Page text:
Re: [Cfrg] Curve25519 lacks private/public homomorphism?

Richard Barnes <> Mon, 04 February 2019 23:28 UTC

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From: Richard Barnes <>
Date: Mon, 04 Feb 2019 18:28:11 -0500
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To: Tony Arcieri <>
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Subject: Re: [Cfrg] Curve25519 lacks private/public homomorphism?
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Thanks, Tony.  In parallel, George Tankersley pointed me toward the
ristretto work as well.  There is an Internet-Draft now:

Given all this, seems like it could be something worthwhile for this group
to look at!


On Mon, Feb 4, 2019 at 6:23 PM Tony Arcieri <> wrote:

> On Mon, Feb 4, 2019 at 2:21 PM Richard Barnes <> wrote:
>> MLS has a case where it would be useful to be able to be able to
>> implement the following:
>> - Given a DH key pair whose private key is held by one set of parties and
>> public key by another
>> - Have a third party (holding only the public key) be able to generate a
>> "delta" such that:
>>   - The holders the private key can use the delta to update the private
>> key to a new value
>>   - The holders of the public key can use the delta to compute the
>> corresponding new public key
> That is, we're looking to use a certain homomorphism in the DH group
>> action that translates a change in private key to a change in public key.
>> For example, with traditional ECDH, you could generate a random number that
>> the private key holders could multiply with the private key, and the public
>> key holders could just do a DH operation to multiply the public key by the
>> delta.  (A sketch in Go here [1].)
> Welcome to the party!
> That is to say... this is a thorny problem which keeps coming up. The main
> thing you might want to look at for an immediate stopgap is Tor's new V3
> .onion addresses / hidden services design:
> There have been other schemes proposed to address this problem using
> blinding factors ala BIP32 non-hardened derivation. However those schemes
> ran afoul of the issue you describe below, despite multiple attempts to
> avoid it, and are vulnerable to key recovery attacks:
> The explosion of complexity that arises from attempting to handle low
> order points at the protocol level, even for such a comparatively simple
> protocol as this, is what initially lead me to discover Mike Hamburg's work
> on Decaf and vicariously the work of Henry de Valence et al on Ristretto:
>> When you try to do this with Curve25519 (or Curve448), however, you run
>> into a problem: `k_list[31] |= 64`.  The X25519 function in RFC 7748 [2]
>> ensures that the second-most-significant bit of a scalar private key is
>> always set, but this bit is not necessarily set in the product of two such
>> scalars.  In other words, there are scalars `ab` such that you can arrive
>> at `abG` as the result of a DH computation, but never abG will never be a
>> public key (since `X25519(ab, 9) != abG`).  The mapping from private keys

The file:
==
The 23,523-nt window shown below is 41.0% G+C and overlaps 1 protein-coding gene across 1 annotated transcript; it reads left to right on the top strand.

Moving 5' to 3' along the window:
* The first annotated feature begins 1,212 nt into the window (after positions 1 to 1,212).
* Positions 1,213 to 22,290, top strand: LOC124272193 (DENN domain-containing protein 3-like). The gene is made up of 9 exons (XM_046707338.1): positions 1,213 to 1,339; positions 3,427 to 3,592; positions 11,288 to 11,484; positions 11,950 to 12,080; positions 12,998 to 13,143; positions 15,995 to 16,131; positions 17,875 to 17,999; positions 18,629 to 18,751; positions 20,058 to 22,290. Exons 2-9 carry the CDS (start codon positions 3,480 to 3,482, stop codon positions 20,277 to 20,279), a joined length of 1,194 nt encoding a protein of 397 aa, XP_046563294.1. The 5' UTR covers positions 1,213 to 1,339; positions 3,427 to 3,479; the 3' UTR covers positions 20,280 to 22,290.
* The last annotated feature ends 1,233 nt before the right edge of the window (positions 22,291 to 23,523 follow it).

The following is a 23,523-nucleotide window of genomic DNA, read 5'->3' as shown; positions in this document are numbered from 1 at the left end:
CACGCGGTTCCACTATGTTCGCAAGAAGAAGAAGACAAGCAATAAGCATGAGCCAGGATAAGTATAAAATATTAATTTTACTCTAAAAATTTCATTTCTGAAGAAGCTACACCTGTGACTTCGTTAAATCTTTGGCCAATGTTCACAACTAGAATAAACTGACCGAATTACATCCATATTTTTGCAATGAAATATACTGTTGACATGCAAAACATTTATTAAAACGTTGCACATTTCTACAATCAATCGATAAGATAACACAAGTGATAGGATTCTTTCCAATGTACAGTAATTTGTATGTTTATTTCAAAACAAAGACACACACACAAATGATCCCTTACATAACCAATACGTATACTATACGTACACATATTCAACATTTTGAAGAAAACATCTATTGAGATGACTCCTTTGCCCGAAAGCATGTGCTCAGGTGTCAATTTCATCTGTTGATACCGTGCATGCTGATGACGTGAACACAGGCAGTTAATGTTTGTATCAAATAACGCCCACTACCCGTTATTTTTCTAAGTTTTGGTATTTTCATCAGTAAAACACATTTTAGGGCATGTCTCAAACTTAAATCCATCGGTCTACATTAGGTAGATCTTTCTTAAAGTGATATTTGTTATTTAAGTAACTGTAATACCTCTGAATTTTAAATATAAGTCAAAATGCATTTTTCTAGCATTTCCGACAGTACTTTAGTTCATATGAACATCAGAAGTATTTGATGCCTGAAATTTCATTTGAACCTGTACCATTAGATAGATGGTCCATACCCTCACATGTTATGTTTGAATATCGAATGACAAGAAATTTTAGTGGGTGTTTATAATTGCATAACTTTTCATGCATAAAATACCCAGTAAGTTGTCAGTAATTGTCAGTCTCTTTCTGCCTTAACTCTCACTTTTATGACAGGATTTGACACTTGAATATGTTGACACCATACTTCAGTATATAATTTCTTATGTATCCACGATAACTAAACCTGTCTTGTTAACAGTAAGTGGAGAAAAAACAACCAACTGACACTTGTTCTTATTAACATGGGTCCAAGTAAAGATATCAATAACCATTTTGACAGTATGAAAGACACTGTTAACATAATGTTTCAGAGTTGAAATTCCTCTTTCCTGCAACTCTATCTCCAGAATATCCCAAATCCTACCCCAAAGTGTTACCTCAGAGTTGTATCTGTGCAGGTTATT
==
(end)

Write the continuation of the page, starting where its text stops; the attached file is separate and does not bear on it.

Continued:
>> to public keys is not a homomorphism with regard to addition or
>> multiplication.
> This is at least colloquially referred to as "clamping", and yes, the
> complexity it glosses over is a huge problem for implementing more advanced
> protocols on top of Curve25519. Here's a thread with more background (oh my
> the cert is expired, how ironic):
>> This means we're out of luck with regard to our delta scheme.  If the
>> delta happens to result in a new private key with its penultimate bit
>> unset, then it can't actually be used as a private key -- and there's no
>> way for the delta-generating party to know this.
>> Is this surprising to people?  Is it a consequence of some property of
>> Curve25519 that is good for security, or is it just collateral damage?
> It's a fundamental tradeoff of Edwards curves (of your above options I'd
> call it "collateral damaged"). As Harry de Valence put it in a recent talk,
> "Edwards curves are simpler... but they push complexity upwards into the
> protocol".
> Some more discussion here (unfortunately this link isn't in
> Per the curve's creator, it's intended for simple protocols like D-H and
> signatures only.
> (Why does the penultimate bit need to be set?)
> My understanding is certain implementations of GF(2^255-19) field
> arithmetic (including some of the reference ones, I believe? I don't have a
> citation) as well as certain implementations of the Montgomery ladder
> require this bit to be set.
>> Do folks have other ideas for a "homomorphic" construction such as the
>> above that would accommodate this quirk of Curve25519?
> Ristretto elegantly solves these problems, and provides a prime order
> group abstraction which eliminates the incidental complexity of cofactors /
> low order groups which would otherwise get pushed into the protocol layer.
> I believe the balls are in motion to publish a draft soon which the CFRG
> can potentially select as a working group item.
> --
> Tony Arcieri